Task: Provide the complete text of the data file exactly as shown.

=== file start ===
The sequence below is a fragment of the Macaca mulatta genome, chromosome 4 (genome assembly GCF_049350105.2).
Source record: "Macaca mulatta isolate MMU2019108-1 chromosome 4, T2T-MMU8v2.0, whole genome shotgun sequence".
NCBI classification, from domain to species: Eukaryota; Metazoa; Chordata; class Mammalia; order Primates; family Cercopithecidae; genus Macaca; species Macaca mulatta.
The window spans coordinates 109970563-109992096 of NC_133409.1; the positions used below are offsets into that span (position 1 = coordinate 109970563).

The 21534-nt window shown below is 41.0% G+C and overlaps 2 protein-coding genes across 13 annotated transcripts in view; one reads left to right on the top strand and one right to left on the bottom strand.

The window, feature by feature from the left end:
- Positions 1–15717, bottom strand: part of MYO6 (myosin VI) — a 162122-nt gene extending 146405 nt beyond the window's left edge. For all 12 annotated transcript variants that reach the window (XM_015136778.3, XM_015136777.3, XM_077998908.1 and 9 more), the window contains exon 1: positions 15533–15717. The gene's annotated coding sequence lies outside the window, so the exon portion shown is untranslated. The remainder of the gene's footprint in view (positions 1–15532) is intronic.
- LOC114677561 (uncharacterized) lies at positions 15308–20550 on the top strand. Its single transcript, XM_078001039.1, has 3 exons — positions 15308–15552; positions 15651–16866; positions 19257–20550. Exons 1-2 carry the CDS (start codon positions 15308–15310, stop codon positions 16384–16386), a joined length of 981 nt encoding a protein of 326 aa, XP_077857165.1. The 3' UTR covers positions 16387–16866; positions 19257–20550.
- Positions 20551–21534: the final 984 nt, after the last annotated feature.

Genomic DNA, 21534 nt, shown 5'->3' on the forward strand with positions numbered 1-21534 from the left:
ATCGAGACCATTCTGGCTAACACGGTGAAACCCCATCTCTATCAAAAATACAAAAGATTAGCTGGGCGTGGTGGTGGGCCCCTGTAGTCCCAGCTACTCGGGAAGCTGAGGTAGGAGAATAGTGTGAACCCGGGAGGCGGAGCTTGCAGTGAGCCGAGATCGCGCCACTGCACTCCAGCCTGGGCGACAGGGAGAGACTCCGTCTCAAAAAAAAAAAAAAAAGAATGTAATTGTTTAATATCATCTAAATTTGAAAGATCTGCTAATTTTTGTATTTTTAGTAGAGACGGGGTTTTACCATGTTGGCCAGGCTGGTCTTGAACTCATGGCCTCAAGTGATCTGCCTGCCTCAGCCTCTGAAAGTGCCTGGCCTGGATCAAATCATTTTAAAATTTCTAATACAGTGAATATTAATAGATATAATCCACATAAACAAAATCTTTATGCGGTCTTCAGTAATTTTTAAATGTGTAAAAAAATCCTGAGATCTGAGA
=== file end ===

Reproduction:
The sequence below is a fragment of the Macaca mulatta genome, chromosome 4 (genome assembly GCF_049350105.2).
Source record: "Macaca mulatta isolate MMU2019108-1 chromosome 4, T2T-MMU8v2.0, whole genome shotgun sequence".
NCBI classification, from domain to species: Eukaryota; Metazoa; Chordata; class Mammalia; order Primates; family Cercopithecidae; genus Macaca; species Macaca mulatta.
The window spans coordinates 109970563-109992096 of NC_133409.1; the positions used below are offsets into that span (position 1 = coordinate 109970563).

The 21534-nt window shown below is 41.0% G+C and overlaps 2 protein-coding genes across 13 annotated transcripts in view; one reads left to right on the top strand and one right to left on the bottom strand.

The window, feature by feature from the left end:
- Positions 1–15717, bottom strand: part of MYO6 (myosin VI) — a 162122-nt gene extending 146405 nt beyond the window's left edge. For all 12 annotated transcript variants that reach the window (XM_015136778.3, XM_015136777.3, XM_077998908.1 and 9 more), the window contains exon 1: positions 15533–15717. The gene's annotated coding sequence lies outside the window, so the exon portion shown is untranslated. The remainder of the gene's footprint in view (positions 1–15532) is intronic.
- LOC114677561 (uncharacterized) lies at positions 15308–20550 on the top strand. Its single transcript, XM_078001039.1, has 3 exons — positions 15308–15552; positions 15651–16866; positions 19257–20550. Exons 1-2 carry the CDS (start codon positions 15308–15310, stop codon positions 16384–16386), a joined length of 981 nt encoding a protein of 326 aa, XP_077857165.1. The 3' UTR covers positions 16387–16866; positions 19257–20550.
- Positions 20551–21534: the final 984 nt, after the last annotated feature.

Genomic DNA, 21534 nt, shown 5'->3' on the forward strand with positions numbered 1-21534 from the left:
ATCGAGACCATTCTGGCTAACACGGTGAAACCCCATCTCTATCAAAAATACAAAAGATTAGCTGGGCGTGGTGGTGGGCCCCTGTAGTCCCAGCTACTCGGGAAGCTGAGGTAGGAGAATAGTGTGAACCCGGGAGGCGGAGCTTGCAGTGAGCCGAGATCGCGCCACTGCACTCCAGCCTGGGCGACAGGGAGAGACTCCGTCTCAAAAAAAAAAAAAAAAGAATGTAATTGTTTAATATCATCTAAATTTGAAAGATCTGCTAATTTTTGTATTTTTAGTAGAGACGGGGTTTTACCATGTTGGCCAGGCTGGTCTTGAACTCATGGCCTCAAGTGATCTGCCTGCCTCAGCCTCTGAAAGTGCCTGGCCTGGATCAAATCATTTTAAAATTTCTAATACAGTGAATATTAATAGATATAATCCACATAAACAAAATCTTTATGCGGTCTTCAGTAATTTTTAAATGTGTAAAAAAATCCTGAGATCTGAGA